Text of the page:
shutterstock_167099189E-commerce is rapidly growing in China with Chinese consumers already making up for almost half of global online retail sales. This development offers lots of lucrative business opportunities for European SMEs. When entering Chinese market, a Chinese top level domain name often helps to attract customers. In today’s blog post we therefore focus again on top level domain names’ registration in China. 

Internet usage is booming in China. With more than 701 million ‘netizens’ (as of December  2016), China connects more people to the Internet than any other country. In fact, every fourth person on the Internet is from China. Facilitated by the increasing availability of broadband technology and the growing trend towards online shopping and purchasing, the Internet is an attractive business and marketing platform for many European SMEs. The China Internet Network Information Center (CNNIC) has also now removed barriers to overseas companies and individuals to register domain names in China, and it is recommended that European SMEs take advantage of this if they are planning on entering the Chinese market or are already in China.

New and Less Restricted Domain Name Requirements

From May 2012, .cn and .中国 domain name registrations became available again for private individual registrations (both Chinese and overseas). The process takes a few weeks and currently costs €50-€100.

The following steps are required:

  • Translate your domain names into Chinese and find an accredited registrar using either of these sources (domain name registration must be completed through an accredited registrar).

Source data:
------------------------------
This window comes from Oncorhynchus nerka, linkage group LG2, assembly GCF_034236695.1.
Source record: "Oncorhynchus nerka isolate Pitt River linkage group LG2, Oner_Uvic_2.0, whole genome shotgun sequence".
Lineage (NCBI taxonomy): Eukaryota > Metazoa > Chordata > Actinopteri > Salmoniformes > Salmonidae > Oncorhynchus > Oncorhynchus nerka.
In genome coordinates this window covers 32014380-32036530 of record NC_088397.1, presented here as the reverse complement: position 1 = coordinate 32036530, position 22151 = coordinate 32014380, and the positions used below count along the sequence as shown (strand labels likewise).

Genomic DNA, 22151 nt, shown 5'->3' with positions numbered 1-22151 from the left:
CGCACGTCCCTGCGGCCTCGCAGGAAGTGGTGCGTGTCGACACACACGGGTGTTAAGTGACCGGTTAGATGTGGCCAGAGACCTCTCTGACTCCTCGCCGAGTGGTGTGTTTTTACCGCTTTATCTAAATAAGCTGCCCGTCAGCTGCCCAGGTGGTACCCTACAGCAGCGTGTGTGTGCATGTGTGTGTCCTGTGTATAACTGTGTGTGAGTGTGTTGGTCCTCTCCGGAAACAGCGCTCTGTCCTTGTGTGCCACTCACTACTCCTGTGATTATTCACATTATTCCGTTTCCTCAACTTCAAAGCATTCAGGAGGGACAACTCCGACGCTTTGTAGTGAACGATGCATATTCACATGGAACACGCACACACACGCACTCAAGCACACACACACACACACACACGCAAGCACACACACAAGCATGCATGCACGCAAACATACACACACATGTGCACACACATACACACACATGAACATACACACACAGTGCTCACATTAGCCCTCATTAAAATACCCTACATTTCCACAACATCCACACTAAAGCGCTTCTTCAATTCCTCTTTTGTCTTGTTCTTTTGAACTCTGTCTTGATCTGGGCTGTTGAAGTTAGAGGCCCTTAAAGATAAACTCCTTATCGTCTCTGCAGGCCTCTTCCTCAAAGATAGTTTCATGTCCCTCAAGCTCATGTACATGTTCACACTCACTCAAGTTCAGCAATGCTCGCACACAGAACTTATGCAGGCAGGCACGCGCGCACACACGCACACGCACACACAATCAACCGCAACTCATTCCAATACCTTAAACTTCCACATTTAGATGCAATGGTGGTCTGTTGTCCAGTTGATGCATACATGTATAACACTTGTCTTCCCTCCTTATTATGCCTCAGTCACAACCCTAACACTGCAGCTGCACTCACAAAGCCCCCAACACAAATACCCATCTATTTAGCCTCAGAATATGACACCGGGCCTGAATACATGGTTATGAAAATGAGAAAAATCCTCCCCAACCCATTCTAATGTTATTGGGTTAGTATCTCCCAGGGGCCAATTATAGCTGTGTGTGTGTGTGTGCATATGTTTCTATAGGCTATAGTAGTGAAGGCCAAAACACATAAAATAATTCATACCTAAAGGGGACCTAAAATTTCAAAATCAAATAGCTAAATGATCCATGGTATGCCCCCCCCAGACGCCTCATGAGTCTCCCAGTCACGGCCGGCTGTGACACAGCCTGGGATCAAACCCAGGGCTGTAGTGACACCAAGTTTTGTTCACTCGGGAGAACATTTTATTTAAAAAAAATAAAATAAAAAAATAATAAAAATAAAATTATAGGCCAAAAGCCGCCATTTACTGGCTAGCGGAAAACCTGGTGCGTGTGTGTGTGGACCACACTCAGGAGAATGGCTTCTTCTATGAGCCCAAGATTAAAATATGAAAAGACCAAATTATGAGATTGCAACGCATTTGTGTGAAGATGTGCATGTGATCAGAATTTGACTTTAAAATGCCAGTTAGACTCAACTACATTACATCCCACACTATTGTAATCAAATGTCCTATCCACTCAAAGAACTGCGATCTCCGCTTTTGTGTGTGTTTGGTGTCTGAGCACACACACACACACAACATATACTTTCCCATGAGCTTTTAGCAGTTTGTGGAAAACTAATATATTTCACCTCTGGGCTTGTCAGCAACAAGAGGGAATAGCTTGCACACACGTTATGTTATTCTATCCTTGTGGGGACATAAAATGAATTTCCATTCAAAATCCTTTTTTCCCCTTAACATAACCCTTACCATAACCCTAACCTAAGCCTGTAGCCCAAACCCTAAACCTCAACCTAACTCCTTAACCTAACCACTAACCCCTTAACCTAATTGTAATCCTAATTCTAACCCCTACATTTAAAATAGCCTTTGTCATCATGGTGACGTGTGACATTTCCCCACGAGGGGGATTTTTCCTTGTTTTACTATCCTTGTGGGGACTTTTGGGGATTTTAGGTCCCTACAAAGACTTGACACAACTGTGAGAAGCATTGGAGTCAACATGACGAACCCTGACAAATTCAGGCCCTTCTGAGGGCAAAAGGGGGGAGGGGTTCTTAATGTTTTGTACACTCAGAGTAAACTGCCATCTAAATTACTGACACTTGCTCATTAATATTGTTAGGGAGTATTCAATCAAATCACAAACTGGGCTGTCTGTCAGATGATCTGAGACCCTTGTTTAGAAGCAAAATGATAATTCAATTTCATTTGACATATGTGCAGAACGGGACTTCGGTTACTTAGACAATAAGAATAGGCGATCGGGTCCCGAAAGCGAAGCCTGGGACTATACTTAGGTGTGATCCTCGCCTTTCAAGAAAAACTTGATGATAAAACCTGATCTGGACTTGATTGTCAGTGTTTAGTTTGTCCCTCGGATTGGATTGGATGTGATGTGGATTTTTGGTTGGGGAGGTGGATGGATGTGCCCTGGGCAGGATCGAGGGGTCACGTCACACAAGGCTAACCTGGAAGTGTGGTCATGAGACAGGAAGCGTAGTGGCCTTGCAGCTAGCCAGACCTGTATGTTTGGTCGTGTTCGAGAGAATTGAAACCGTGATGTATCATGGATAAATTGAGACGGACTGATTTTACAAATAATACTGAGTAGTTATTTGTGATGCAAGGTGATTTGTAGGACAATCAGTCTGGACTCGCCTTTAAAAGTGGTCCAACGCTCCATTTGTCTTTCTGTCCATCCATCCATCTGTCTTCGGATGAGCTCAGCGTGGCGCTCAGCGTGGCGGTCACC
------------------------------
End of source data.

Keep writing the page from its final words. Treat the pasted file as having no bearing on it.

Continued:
Continue reading “Registering New Top Level Domain Names in China” »

How to Remove Counterfeit Goods from E-Commerce Sites in China

Online IPR ProtectionAs more and more European SMEs embrace the popular e-commerce concept in China, they are also confronted with online counterfeiting problems. Today’s blog post discusses how European SMEs can monitor online selling sites and how they can start the notice and take down process to remove counterfeits from the most famous Chinese online e-commerce sites like Taobao and Alibaba. 

China: Counterfeit goods and the internet

The internet has become a popular and easy channel for product distribution around the world. It has created a marketplace of more than half a billion users in China, more than a third of the world’s total online population, and is still expanding. Apart from being a forum for legitimate vendors and original products, the internet is also used by illegal and unscrupulous businesses as a platform for the distribution of counterfeit goods which infringe intellectual property rights (IPR).